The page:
LONDON — The leaders of the world's major industrialized nations accomplished something at their G-20 summit here Thursday that rarely happens at such gatherings of heads of state.
They produced large achievements.
They pledged the first-ever global regulation of hedge funds and private-equity firms, big players in global finance that have enjoyed operating under the regulatory radar. They agreed to a require banks to set aside more capital in good times to help them function in bad times. They vowed to crack down on tax haven nations that allow the wealthy to escape taxation. And they pledged $1.1 trillion to the International Monetary Fund and related institutions to help revive the global economy.
In short, the summit marks the end of an era of unbridled global capitalism and a turn toward stronger government oversight of economics, coordinated globally. Leaders of the Group of 20 effectively closed the door on an era of history and opened the door to a new one.
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"The world sees itself differently today than it did a year ago in some very profound ways," said David Rothkopf, a visiting scholar at the Carnegie Endowment for International Peace and former adviser to President Clinton on international trade. "The reality is that hyper-capitalism existed — unfettered capitalism, an anti-regulation attitude — because there was the perception of support for it ...You saw it in different forms around the world. That's over. I think there is a sense among these countries that ... they have a shared interest in this. The regulatory coordination is only likely to grow."
Success may depend on how well Washington and London coordinate new rules. The world's two financial capitals are Wall Street and London, and failure to enact coordinated rules could lead to the same gaming of regulatory systems that helped bring the world to the brink of financial collapse.
"A coordinated effort towards regulation would be beneficial everywhere," said Ian Cuillerier, a New York-based partner in the law firm of White & Case.
If only one dominant market is regulated, he warned, "you will have a race to the lowest unregulated market." Regulating them both in tandem would make it "more difficult to move to a third jurisdiction," said Cuillerier.
Wall Street analysts saw the G-20 consensus as a sign of what's ahead.
"Clearly you need to move the clock back on the regulatory front. Deregulation went too far, and now we're paying the price. We need to swing the pendulum half-way back," said Ethan Harris, co-head of U.S. economics research for Barclay's Capital in New York. "The concern for anyone who works in the financial markets is that the pendulum will swing too far back. Let's hope they find a right compromise."
Defenders of the old free-market order contended Thursday, however, that the G-20 communique is a recipe for trouble.
"It believes that government has all the answers, and demonstrates that the world's leading governments recognize few boundaries," the Competitive Enterprise Institute, a think tank that champions free enterprise, said in a statement. "As such, not only does the communique promise far more than it can deliver — something the voters in G-20 democracies should remember — but it may also impede global economic recovery."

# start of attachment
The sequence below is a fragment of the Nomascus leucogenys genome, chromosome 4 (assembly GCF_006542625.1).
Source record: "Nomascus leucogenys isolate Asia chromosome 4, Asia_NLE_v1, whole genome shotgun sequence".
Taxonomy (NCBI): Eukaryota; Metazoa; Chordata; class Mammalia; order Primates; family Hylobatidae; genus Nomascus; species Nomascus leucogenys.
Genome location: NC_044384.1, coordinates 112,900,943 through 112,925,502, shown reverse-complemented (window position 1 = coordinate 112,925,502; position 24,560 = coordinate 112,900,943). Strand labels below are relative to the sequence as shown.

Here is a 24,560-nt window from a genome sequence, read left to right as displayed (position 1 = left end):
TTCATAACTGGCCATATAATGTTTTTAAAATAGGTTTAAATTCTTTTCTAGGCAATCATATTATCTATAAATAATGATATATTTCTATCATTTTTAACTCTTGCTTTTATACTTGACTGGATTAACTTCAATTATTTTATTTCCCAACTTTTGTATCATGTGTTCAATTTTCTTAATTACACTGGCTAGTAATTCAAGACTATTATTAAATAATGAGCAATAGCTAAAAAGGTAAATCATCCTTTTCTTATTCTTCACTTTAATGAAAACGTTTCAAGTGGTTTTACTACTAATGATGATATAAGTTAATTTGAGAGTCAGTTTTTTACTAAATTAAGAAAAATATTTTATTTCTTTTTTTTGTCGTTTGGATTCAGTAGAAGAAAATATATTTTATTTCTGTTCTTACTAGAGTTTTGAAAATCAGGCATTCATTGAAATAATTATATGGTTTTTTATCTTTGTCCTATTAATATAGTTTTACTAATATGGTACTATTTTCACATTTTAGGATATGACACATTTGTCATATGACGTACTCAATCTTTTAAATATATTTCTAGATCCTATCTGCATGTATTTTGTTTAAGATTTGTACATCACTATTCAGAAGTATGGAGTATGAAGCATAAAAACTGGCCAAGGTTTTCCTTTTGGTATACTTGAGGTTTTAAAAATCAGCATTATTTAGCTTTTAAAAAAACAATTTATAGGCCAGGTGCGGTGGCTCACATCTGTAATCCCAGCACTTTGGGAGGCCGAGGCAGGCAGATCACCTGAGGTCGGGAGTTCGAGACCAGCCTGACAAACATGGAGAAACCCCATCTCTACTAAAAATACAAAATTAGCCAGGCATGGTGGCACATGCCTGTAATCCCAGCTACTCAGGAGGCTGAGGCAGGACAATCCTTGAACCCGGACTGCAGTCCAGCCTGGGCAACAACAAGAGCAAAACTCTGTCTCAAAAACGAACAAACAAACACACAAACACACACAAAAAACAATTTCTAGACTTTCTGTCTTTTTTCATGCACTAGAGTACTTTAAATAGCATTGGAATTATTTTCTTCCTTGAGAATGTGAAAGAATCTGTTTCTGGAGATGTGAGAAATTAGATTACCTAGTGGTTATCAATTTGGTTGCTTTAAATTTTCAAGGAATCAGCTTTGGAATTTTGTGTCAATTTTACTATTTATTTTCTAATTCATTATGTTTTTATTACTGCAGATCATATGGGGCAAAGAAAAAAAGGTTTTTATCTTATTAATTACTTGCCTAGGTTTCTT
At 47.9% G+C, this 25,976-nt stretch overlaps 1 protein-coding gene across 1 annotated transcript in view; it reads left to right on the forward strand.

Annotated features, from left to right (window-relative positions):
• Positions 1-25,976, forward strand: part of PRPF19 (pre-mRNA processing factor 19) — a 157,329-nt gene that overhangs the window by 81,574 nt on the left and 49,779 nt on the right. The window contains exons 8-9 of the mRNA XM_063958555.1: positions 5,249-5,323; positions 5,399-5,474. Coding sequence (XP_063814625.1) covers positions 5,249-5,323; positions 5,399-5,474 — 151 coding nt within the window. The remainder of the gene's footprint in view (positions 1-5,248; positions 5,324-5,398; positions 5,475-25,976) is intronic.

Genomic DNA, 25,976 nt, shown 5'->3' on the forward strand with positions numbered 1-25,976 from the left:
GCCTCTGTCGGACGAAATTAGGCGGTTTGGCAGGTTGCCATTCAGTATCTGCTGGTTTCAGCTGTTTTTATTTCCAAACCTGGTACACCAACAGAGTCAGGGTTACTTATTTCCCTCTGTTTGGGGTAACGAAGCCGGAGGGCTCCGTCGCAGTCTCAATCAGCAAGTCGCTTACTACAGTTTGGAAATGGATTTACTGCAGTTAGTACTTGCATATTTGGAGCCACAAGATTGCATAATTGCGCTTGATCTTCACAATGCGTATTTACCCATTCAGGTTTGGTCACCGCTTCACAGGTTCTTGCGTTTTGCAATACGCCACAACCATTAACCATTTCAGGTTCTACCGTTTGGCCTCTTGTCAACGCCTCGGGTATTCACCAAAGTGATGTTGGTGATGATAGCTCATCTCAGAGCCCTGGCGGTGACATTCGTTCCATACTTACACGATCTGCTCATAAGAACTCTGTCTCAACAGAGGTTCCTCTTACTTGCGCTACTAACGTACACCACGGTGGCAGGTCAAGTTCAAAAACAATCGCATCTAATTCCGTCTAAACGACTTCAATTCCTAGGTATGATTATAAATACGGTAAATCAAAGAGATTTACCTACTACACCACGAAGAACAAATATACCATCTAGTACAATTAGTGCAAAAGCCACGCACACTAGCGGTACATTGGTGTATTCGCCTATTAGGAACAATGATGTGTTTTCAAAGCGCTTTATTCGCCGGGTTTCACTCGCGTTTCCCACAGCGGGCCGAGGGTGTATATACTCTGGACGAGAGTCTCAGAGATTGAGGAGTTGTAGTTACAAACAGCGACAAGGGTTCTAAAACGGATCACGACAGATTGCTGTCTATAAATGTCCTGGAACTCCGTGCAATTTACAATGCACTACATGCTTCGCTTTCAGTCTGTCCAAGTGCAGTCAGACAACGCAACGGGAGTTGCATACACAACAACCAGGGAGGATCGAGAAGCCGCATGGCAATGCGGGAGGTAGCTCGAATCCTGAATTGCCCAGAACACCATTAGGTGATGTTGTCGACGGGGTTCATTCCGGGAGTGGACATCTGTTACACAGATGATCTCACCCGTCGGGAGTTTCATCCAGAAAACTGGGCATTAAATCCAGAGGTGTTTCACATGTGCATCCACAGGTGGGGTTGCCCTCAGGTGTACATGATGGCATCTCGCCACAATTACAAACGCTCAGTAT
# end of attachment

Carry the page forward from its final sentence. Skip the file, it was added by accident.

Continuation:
In his closing news conference, President Barack Obama acknowledged that the so-called Washington Consensus — a policy prescription to developing nations encouraging deregulation and free-market economics — is giving way to something new.
To that end, industrialized nations pledged $1.1 trillion in direct aid and trade finance to poorer countries, giving a high profile to the International Monetary Fund after a decade of waning influence.
"We felt that it was very important to strengthen our international financial institutions because developing countries' emerging markets are threatened even though they not have been the cause of this crisis. They are threatened by capital flight, they're threatened by reduced trade finance, drops in consumer demand in developed countries that were their export markets," Obama said. "So we knew that it was going to be important to provide those countries with assistance," he continued. "And we have created as fundamental a reworking of the resources available to these international financial institutions as anything we've done in the last several decades."
Like Obama's U.S. regulatory plan, the G-20 plan also promises to regulate large hedge funds, the lightly regulated firms that disclose virtually nothing and invest large pools of capital on behalf of the well-heeled individuals and institutions.
Hedge funds are likely to be subject to registration requirements, ensuring that regulators know if they pose a risk to the global financial system.
G-20 leaders also called for strengthening bank reserves in good times so they aren't forced to hoard capital in bad times. This approach addresses today's problem where banks must raise capital to shore up their reserves as a cushion, making less credit available to borrowers, which worsens the economic downturn.
Perhaps as important as what was said in London was what wasn't — China and the United States got along, and China didn't question the dollar's role as the global reserve currency, as it had last month.
"They have made mistakes like everybody else in investing in non-U.S. government instruments, but their decisions to continue to hold the bulk of their reserves in dollars is a no-brainer," insisted Albert Keidel, a former Treasury Department Asia hand and now a scholar at the Carnegie Endowment for International Peace.
(Hall reported from Washington. Greg Gordon contributed to this report from Washington.)
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